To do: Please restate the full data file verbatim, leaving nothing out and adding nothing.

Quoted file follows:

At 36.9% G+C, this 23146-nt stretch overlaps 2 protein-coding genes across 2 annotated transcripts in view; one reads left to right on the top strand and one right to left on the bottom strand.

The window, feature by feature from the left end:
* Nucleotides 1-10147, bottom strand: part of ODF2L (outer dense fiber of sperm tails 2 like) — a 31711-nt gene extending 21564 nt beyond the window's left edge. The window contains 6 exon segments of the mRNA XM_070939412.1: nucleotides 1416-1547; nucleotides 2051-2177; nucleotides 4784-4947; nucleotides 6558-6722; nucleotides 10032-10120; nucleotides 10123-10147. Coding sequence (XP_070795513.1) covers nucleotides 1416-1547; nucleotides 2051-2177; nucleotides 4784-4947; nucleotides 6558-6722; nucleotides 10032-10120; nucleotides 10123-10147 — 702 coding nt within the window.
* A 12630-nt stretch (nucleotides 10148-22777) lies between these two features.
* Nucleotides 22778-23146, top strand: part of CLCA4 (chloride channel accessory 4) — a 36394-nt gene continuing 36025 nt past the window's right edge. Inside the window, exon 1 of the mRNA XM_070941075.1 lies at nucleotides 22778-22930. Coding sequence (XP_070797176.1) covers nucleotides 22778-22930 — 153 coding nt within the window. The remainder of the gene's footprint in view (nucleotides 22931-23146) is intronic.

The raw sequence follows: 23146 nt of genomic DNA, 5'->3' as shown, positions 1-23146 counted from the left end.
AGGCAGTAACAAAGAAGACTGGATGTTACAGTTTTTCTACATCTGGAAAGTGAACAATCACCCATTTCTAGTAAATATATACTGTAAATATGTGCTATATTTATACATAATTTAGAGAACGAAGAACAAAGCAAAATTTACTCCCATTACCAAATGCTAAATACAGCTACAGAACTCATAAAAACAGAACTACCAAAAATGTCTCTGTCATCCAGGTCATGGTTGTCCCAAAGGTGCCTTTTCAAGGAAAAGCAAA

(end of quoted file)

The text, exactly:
At 36.9% G+C, this 23146-nt stretch overlaps 2 protein-coding genes across 2 annotated transcripts in view; one reads left to right on the top strand and one right to left on the bottom strand.

The window, feature by feature from the left end:
* Nucleotides 1-10147, bottom strand: part of ODF2L (outer dense fiber of sperm tails 2 like) — a 31711-nt gene extending 21564 nt beyond the window's left edge. The window contains 6 exon segments of the mRNA XM_070939412.1: nucleotides 1416-1547; nucleotides 2051-2177; nucleotides 4784-4947; nucleotides 6558-6722; nucleotides 10032-10120; nucleotides 10123-10147. Coding sequence (XP_070795513.1) covers nucleotides 1416-1547; nucleotides 2051-2177; nucleotides 4784-4947; nucleotides 6558-6722; nucleotides 10032-10120; nucleotides 10123-10147 — 702 coding nt within the window.
* A 12630-nt stretch (nucleotides 10148-22777) lies between these two features.
* Nucleotides 22778-23146, top strand: part of CLCA4 (chloride channel accessory 4) — a 36394-nt gene continuing 36025 nt past the window's right edge. Inside the window, exon 1 of the mRNA XM_070941075.1 lies at nucleotides 22778-22930. Coding sequence (XP_070797176.1) covers nucleotides 22778-22930 — 153 coding nt within the window. The remainder of the gene's footprint in view (nucleotides 22931-23146) is intronic.

The raw sequence follows: 23146 nt of genomic DNA, 5'->3' as shown, positions 1-23146 counted from the left end.
AGGCAGTAACAAAGAAGACTGGATGTTACAGTTTTTCTACATCTGGAAAGTGAACAATCACCCATTTCTAGTAAATATATACTGTAAATATGTGCTATATTTATACATAATTTAGAGAACGAAGAACAAAGCAAAATTTACTCCCATTACCAAATGCTAAATACAGCTACAGAACTCATAAAAACAGAACTACCAAAAATGTCTCTGTCATCCAGGTCATGGTTGTCCCAAAGGTGCCTTTTCAAGGAAAAGCAAA